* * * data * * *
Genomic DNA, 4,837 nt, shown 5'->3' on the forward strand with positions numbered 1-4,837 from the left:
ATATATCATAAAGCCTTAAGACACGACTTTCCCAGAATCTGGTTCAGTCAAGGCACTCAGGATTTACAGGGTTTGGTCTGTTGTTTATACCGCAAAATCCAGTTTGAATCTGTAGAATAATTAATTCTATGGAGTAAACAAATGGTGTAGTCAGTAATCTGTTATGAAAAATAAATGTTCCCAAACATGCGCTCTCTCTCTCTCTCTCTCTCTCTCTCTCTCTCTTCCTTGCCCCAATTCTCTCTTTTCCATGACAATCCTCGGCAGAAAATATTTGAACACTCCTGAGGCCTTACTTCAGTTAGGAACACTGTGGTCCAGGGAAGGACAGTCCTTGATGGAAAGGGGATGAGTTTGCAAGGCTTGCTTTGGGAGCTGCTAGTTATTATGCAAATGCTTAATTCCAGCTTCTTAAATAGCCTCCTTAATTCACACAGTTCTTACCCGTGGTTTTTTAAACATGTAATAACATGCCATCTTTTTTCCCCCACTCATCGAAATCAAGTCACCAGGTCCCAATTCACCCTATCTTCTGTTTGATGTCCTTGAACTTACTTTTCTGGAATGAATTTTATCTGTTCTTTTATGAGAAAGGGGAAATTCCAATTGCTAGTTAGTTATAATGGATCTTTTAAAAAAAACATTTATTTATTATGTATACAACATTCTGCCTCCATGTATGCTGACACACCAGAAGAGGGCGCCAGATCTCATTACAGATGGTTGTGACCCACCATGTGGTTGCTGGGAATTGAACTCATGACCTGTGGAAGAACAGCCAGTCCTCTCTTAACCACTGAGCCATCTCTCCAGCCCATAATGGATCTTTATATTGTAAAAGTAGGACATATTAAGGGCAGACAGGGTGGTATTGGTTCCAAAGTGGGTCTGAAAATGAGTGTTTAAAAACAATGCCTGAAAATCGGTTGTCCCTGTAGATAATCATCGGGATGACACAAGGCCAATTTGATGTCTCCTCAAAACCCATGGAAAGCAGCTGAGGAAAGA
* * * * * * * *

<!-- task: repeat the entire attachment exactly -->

Genomic DNA, 4,837 nt, shown 5'->3' on the forward strand with positions numbered 1-4,837 from the left:
ATATATCATAAAGCCTTAAGACACGACTTTCCCAGAATCTGGTTCAGTCAAGGCACTCAGGATTTACAGGGTTTGGTCTGTTGTTTATACCGCAAAATCCAGTTTGAATCTGTAGAATAATTAATTCTATGGAGTAAACAAATGGTGTAGTCAGTAATCTGTTATGAAAAATAAATGTTCCCAAACATGCGCTCTCTCTCTCTCTCTCTCTCTCTCTCTCTCTCTTCCTTGCCCCAATTCTCTCTTTTCCATGACAATCCTCGGCAGAAAATATTTGAACACTCCTGAGGCCTTACTTCAGTTAGGAACACTGTGGTCCAGGGAAGGACAGTCCTTGATGGAAAGGGGATGAGTTTGCAAGGCTTGCTTTGGGAGCTGCTAGTTATTATGCAAATGCTTAATTCCAGCTTCTTAAATAGCCTCCTTAATTCACACAGTTCTTACCCGTGGTTTTTTAAACATGTAATAACATGCCATCTTTTTTCCCCCACTCATCGAAATCAAGTCACCAGGTCCCAATTCACCCTATCTTCTGTTTGATGTCCTTGAACTTACTTTTCTGGAATGAATTTTATCTGTTCTTTTATGAGAAAGGGGAAATTCCAATTGCTAGTTAGTTATAATGGATCTTTTAAAAAAAACATTTATTTATTATGTATACAACATTCTGCCTCCATGTATGCTGACACACCAGAAGAGGGCGCCAGATCTCATTACAGATGGTTGTGACCCACCATGTGGTTGCTGGGAATTGAACTCATGACCTGTGGAAGAACAGCCAGTCCTCTCTTAACCACTGAGCCATCTCTCCAGCCCATAATGGATCTTTATATTGTAAAAGTAGGACATATTAAGGGCAGACAGGGTGGTATTGGTTCCAAAGTGGGTCTGAAAATGAGTGTTTAAAAACAATGCCTGAAAATCGGTTGTCCCTGTAGATAATCATCGGGATGACACAAGGCCAATTTGATGTCTCCTCAAAACCCATGGAAAGCAGCTGAGGAAAGA